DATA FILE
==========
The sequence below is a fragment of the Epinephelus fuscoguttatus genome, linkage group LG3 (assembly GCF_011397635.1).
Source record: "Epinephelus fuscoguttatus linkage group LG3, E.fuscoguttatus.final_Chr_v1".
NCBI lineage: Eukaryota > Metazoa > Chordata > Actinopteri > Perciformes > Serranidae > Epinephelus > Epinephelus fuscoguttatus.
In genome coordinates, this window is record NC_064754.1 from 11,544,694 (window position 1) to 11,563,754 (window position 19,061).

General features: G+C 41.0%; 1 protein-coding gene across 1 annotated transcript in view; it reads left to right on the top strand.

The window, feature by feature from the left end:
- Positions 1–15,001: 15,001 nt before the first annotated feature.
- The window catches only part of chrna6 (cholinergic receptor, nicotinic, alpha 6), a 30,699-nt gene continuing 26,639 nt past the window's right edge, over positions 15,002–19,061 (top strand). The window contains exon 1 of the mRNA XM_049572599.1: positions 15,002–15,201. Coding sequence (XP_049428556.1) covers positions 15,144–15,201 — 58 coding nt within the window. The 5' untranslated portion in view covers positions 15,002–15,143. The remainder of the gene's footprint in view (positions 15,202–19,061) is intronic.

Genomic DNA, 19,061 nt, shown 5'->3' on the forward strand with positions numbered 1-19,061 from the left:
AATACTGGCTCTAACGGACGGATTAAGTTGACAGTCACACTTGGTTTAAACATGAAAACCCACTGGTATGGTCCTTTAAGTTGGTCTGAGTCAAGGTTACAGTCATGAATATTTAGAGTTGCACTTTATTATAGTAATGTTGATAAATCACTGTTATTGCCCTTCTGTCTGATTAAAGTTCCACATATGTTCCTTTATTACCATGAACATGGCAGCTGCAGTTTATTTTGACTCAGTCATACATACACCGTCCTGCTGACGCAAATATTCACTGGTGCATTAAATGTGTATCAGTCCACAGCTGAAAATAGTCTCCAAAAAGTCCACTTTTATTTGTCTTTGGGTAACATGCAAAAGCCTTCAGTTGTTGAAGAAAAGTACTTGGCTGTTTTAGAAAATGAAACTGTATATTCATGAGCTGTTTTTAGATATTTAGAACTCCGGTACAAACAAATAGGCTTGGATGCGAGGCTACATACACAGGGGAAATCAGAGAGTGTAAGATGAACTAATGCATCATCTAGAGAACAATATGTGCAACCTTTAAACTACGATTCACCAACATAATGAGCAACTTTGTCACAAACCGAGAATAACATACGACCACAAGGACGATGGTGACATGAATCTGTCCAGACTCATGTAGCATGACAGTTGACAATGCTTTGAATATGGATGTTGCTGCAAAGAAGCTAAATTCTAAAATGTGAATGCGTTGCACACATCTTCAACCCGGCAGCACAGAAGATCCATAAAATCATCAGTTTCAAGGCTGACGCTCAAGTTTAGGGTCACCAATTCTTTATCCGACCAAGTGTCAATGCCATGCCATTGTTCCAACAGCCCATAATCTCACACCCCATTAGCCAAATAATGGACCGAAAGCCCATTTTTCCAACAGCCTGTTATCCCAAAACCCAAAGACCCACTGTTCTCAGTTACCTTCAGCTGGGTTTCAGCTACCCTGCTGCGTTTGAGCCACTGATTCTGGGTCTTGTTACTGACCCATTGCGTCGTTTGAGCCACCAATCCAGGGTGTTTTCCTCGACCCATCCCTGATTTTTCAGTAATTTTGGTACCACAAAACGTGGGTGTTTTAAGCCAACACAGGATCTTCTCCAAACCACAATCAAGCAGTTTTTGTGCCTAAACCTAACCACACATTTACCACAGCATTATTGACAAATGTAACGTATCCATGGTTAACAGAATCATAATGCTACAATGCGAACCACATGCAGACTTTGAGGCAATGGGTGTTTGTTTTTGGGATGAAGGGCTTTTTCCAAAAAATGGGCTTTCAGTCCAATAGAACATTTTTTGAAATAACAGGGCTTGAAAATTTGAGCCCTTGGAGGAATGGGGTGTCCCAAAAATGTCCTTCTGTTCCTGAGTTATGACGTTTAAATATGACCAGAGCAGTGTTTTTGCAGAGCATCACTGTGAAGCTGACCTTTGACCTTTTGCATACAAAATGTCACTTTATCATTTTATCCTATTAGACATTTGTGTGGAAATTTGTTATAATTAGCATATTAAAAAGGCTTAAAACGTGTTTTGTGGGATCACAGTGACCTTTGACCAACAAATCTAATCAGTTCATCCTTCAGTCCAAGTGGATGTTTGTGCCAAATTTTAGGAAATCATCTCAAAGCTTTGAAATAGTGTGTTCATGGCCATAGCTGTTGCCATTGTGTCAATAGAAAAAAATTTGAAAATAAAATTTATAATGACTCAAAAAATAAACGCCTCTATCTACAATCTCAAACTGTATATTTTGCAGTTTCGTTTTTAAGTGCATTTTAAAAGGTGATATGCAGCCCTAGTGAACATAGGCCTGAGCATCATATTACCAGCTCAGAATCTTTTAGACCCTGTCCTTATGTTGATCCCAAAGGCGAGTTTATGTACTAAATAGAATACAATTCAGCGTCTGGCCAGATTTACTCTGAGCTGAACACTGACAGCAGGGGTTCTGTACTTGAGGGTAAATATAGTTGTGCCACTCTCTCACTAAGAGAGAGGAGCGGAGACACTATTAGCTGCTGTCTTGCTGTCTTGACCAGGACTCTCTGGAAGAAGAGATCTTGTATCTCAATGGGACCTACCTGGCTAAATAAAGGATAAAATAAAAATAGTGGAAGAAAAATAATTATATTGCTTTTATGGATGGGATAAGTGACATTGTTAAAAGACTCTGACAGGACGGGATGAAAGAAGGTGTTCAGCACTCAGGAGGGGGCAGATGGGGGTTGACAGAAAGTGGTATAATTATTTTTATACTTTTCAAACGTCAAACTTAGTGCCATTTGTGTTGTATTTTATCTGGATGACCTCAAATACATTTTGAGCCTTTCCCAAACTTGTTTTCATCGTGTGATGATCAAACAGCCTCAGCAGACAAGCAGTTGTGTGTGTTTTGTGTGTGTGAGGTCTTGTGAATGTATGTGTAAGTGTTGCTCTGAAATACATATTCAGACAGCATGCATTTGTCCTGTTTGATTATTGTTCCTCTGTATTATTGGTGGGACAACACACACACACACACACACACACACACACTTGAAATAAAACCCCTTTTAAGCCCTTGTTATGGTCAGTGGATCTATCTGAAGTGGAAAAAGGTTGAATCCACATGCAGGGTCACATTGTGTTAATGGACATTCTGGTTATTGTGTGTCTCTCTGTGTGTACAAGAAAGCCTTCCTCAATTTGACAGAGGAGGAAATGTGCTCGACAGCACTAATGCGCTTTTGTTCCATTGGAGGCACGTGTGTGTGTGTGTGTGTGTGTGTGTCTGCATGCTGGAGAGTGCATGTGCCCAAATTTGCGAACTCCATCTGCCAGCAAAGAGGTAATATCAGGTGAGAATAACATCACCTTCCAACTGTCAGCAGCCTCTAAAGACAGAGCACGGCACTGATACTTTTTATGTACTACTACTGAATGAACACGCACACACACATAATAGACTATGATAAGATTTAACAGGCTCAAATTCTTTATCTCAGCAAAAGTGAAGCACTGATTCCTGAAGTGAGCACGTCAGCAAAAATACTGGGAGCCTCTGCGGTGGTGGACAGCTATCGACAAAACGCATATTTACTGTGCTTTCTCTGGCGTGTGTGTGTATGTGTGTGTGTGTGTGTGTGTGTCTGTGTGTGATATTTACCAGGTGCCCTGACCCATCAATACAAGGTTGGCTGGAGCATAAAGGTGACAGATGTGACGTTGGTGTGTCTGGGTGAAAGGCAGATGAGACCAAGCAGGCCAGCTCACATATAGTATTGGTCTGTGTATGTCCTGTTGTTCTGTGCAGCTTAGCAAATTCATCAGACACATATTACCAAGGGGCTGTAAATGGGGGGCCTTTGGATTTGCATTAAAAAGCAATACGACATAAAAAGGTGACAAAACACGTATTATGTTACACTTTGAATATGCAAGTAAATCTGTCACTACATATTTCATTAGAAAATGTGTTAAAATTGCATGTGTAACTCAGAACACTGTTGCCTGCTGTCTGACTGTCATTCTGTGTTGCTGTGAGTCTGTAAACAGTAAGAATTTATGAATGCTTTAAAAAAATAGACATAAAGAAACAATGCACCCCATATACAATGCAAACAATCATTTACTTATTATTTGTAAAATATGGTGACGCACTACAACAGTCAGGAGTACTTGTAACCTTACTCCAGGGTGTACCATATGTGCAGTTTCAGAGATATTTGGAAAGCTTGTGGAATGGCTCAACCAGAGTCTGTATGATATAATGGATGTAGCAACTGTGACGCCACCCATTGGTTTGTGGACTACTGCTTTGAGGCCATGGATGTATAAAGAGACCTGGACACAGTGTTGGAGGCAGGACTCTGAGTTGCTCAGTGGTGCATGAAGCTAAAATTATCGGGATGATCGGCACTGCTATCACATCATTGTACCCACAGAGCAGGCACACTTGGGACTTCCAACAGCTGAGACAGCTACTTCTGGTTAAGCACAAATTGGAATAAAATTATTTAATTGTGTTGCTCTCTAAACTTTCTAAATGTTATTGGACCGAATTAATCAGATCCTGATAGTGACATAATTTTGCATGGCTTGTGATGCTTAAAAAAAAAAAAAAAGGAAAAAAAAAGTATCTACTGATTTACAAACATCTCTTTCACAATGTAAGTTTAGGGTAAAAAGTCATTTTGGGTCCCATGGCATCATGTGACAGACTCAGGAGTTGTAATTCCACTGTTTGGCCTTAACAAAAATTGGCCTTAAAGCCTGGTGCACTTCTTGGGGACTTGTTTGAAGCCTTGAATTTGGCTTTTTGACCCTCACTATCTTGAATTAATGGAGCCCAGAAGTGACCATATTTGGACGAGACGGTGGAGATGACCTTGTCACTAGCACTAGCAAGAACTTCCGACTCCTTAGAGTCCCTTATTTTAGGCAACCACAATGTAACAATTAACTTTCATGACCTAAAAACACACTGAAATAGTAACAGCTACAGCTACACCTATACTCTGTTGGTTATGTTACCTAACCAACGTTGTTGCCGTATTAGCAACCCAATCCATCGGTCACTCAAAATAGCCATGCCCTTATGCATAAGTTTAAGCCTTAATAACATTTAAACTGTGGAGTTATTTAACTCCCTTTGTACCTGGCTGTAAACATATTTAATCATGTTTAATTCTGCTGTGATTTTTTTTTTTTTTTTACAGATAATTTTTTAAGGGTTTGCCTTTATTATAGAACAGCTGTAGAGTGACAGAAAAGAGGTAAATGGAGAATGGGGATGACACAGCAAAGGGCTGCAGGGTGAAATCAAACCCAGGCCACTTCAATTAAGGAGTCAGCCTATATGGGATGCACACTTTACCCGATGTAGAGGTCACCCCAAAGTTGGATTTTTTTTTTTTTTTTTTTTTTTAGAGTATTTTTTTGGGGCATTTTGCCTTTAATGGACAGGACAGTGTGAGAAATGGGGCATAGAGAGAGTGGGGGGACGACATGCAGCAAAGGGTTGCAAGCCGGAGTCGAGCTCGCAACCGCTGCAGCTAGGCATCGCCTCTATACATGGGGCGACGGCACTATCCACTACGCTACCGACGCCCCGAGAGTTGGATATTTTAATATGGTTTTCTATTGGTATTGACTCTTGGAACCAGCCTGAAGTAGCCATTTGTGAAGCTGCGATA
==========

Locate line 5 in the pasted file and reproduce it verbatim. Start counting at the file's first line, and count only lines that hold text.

General features: G+C 41.0%; 1 protein-coding gene across 1 annotated transcript in view; it reads left to right on the top strand.